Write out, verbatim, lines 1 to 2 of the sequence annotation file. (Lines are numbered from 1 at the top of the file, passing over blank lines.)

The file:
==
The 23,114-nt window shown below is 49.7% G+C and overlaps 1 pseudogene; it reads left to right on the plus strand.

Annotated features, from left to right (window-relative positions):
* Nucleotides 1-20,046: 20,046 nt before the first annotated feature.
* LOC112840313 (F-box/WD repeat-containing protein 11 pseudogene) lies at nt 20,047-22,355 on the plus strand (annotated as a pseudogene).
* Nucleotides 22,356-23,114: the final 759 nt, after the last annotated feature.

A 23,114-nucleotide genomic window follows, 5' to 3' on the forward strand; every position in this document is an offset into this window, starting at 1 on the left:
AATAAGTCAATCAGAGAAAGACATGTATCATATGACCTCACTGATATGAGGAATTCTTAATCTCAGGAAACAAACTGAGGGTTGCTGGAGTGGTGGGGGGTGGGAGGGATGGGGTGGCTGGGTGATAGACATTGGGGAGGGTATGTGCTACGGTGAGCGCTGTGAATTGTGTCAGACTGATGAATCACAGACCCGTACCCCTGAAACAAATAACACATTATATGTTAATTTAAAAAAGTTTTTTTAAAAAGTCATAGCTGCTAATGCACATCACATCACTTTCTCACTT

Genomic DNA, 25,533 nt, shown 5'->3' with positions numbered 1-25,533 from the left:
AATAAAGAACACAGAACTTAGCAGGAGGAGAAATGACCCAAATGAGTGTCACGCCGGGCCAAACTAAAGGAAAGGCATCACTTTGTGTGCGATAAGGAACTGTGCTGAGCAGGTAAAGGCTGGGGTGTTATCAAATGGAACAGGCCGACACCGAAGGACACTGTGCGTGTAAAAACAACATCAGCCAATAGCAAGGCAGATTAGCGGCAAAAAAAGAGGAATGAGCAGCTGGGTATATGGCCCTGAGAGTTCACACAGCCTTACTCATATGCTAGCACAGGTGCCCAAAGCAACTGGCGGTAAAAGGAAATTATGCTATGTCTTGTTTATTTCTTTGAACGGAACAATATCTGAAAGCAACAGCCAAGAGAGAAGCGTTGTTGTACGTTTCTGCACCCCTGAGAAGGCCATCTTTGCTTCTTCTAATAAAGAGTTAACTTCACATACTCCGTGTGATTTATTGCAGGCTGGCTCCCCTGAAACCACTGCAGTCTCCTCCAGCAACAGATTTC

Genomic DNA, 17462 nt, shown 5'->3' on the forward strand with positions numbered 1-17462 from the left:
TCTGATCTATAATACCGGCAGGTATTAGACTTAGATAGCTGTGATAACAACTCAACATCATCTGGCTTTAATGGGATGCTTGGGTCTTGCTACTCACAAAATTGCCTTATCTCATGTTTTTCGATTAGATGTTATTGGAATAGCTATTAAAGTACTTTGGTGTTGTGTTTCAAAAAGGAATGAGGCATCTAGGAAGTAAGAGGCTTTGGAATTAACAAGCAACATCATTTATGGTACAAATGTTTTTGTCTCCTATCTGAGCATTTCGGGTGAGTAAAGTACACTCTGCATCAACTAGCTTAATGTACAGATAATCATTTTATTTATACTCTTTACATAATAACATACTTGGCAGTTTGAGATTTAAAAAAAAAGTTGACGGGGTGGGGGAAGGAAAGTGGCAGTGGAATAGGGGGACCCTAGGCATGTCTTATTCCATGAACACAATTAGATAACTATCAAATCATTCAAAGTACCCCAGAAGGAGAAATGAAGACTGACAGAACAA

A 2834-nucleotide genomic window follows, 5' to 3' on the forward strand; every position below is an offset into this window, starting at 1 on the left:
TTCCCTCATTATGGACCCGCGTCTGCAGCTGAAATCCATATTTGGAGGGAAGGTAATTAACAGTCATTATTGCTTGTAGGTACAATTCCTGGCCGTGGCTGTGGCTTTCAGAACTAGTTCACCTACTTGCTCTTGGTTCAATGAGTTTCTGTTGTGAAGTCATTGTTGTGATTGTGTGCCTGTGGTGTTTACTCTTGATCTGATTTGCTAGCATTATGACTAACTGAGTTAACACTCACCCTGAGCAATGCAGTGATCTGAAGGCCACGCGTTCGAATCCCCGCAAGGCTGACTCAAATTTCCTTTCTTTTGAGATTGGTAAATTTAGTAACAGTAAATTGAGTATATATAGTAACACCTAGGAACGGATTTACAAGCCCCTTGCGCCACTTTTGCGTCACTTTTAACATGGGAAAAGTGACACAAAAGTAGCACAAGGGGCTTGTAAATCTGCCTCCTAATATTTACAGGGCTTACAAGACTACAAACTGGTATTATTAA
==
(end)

The 23,114-nt window shown below is 49.7% G+C and overlaps 1 pseudogene; it reads left to right on the plus strand.

Annotated features, from left to right (window-relative positions):